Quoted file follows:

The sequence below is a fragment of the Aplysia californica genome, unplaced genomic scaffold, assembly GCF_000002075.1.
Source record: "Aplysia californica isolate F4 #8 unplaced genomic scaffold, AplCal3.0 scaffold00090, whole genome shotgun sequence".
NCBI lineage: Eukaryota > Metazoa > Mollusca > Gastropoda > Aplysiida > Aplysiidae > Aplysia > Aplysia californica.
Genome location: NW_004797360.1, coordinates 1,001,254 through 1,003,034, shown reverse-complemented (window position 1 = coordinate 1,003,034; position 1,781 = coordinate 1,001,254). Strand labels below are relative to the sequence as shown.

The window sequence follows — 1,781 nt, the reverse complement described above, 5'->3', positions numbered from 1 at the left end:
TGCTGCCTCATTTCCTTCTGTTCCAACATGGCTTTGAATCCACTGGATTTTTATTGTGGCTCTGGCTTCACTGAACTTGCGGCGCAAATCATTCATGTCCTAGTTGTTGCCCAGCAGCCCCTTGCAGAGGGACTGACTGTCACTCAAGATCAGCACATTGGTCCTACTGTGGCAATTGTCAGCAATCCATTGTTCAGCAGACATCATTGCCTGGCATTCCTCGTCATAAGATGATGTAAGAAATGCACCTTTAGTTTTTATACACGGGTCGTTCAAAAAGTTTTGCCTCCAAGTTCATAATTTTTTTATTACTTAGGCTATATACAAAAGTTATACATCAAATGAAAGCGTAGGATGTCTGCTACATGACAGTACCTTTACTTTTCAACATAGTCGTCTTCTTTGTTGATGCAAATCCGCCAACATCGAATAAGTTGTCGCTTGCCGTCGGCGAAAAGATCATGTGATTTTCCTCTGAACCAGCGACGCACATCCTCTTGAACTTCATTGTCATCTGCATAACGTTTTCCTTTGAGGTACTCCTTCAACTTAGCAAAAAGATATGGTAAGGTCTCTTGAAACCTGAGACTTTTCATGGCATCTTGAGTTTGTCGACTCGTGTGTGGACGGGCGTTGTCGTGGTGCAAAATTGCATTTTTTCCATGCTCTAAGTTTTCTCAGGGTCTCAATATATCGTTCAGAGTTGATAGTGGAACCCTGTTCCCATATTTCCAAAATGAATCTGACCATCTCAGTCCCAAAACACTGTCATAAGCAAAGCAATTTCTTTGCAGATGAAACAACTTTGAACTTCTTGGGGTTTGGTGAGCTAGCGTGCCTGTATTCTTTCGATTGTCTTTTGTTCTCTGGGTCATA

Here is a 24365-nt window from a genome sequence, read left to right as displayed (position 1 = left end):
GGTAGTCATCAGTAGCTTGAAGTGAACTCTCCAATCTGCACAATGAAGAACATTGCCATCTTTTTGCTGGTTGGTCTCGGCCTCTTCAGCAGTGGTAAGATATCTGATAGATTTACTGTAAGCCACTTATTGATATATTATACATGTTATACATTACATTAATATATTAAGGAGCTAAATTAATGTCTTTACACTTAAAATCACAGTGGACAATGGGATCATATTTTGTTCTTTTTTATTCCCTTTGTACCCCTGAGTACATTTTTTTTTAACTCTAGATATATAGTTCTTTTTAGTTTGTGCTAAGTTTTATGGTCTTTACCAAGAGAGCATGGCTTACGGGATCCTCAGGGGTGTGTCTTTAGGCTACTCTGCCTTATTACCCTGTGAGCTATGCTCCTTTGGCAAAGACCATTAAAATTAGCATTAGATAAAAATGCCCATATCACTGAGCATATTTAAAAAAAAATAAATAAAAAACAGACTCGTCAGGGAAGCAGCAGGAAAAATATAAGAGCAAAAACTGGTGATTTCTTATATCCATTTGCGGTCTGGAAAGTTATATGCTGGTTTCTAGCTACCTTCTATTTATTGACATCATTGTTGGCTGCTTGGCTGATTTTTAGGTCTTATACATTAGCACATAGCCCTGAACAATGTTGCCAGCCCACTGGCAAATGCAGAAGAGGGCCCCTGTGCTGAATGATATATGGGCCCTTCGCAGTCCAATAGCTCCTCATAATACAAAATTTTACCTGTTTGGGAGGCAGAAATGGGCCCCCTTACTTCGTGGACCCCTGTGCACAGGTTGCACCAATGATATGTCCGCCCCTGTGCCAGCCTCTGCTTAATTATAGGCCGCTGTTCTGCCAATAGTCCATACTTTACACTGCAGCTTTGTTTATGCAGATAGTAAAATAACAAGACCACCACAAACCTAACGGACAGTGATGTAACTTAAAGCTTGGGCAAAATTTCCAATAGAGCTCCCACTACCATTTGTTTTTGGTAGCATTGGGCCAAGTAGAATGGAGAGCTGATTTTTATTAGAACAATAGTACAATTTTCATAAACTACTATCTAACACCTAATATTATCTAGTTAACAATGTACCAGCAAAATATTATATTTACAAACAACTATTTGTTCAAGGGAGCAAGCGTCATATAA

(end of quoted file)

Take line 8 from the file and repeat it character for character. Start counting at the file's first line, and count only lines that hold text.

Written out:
GGTAGTCATCAGTAGCTTGAAGTGAACTCTCCAATCTGCACAATGAAGAACATTGCCATCTTTTTGCTGGTTGGTCTCGGCCTCTTCAGCAGTGGTAAGATATCTGATAGATTTACTGTAAGCCACTTATTGATATATTATACATGTTATACATTACATTAATATATTAAGGAGCTAAATTAATGTCTTTACACTTAAAATCACAGTGGACAATGGGATCATATTTTGTTCTTTTTTATTCCCTTTGTACCCCTGAGTACATTTTTTTTTAACTCTAGATATATAGTTCTTTTTAGTTTGTGCTAAGTTTTATGGTCTTTACCAAGAGAGCATGGCTTACGGGATCCTCAGGGGTGTGTCTTTAGGCTACTCTGCCTTATTACCCTGTGAGCTATGCTCCTTTGGCAAAGACCATTAAAATTAGCATTAGATAAAAATGCCCATATCACTGAGCATATTTAAAAAAAAATAAATAAAAAACAGACTCGTCAGGGAAGCAGCAGGAAAAATATAAGAGCAAAAACTGGTGATTTCTTATATCCATTTGCGGTCTGGAAAGTTATATGCTGGTTTCTAGCTACCTTCTATTTATTGACATCATTGTTGGCTGCTTGGCTGATTTTTAGGTCTTATACATTAGCACATAGCCCTGAACAATGTTGCCAGCCCACTGGCAAATGCAGAAGAGGGCCCCTGTGCTGAATGATATATGGGCCCTTCGCAGTCCAATAGCTCCTCATAATACAAAATTTTACCTGTTTGGGAGGCAGAAATGGGCCCCCTTACTTCGTGGACCCCTGTGCACAGGTTGCACCAATGATATGTCCGCCCCTGTGCCAGCCTCTGCTTAATTATAGGCCGCTGTTCTGCCAATAGTCCATACTTTACACTGCAGCTTTGTTTATGCAGATAGTAAAATAACAAGACCACCACAAACCTAACGGACAGTGATGTAACTTAAAGCTTGGGCAAAATTTCCAATAGAGCTCCCACTACCATTTGTTTTTGGTAGCATTGGGCCAAGTAGAATGGAGAGCTGATTTTTATTAGAACAATAGTACAATTTTCATAAACTACTATCTAACACCTAATATTATCTAGTTAACAATGTACCAGCAAAATATTATATTTACAAACAACTATTTGTTCAAGGGAGCAAGCGTCATATAA